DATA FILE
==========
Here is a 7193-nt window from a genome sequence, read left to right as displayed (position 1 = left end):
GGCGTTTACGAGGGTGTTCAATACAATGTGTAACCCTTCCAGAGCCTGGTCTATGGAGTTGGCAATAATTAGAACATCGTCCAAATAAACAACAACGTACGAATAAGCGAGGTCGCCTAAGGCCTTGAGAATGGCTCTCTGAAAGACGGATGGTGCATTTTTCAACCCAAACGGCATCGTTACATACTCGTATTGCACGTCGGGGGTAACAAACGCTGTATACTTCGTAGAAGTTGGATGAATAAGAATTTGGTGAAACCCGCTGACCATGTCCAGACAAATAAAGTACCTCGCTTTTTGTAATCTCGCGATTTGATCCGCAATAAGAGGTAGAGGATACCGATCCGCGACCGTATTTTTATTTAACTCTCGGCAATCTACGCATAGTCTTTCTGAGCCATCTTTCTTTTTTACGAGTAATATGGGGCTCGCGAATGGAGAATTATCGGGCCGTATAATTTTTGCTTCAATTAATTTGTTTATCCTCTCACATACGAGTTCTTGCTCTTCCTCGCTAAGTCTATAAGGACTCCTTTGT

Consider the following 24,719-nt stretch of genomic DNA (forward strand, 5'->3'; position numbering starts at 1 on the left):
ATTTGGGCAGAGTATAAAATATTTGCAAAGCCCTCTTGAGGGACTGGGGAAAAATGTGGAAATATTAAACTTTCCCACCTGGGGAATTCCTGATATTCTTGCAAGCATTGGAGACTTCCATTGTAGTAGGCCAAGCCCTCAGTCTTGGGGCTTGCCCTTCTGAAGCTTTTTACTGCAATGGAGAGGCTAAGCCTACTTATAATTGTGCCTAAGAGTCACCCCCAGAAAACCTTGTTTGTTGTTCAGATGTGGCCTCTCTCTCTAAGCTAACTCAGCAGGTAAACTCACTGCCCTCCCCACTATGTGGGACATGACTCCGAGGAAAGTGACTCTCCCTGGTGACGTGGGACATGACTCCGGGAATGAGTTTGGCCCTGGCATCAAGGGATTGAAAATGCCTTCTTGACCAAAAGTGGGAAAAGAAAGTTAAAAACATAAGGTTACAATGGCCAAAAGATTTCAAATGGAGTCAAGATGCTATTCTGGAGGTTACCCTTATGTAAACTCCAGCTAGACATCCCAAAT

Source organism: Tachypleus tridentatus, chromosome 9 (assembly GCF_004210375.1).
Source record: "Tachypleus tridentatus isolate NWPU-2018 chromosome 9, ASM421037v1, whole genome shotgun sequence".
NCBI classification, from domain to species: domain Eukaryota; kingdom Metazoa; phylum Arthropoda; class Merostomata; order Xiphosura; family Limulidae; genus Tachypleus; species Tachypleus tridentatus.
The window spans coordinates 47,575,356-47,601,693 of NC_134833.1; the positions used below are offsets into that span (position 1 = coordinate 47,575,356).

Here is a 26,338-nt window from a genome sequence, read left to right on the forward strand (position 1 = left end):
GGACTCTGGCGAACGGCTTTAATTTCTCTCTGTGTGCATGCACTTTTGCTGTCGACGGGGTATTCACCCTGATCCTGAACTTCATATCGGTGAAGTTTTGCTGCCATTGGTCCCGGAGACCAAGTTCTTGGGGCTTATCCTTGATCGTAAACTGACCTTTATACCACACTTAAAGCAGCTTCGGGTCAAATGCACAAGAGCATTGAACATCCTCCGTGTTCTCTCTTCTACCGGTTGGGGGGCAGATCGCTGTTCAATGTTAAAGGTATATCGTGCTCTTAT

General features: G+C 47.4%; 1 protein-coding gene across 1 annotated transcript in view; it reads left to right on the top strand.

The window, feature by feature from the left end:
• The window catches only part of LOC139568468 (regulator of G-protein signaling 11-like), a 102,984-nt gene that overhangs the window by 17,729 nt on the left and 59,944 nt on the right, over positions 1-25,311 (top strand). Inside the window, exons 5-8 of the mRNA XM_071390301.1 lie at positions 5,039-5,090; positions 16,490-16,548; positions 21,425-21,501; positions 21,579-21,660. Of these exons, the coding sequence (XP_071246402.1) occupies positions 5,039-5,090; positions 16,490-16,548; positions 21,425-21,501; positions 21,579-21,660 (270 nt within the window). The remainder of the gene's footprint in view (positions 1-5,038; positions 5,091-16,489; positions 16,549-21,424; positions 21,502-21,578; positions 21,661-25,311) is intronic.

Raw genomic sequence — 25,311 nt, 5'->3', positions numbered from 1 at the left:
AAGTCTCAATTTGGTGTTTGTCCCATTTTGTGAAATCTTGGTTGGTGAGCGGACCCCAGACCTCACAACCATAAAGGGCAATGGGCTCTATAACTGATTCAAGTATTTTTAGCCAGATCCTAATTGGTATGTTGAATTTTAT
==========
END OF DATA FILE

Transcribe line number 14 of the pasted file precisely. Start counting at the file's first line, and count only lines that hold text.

Raw genomic sequence — 25,311 nt, 5'->3', positions numbered from 1 at the left: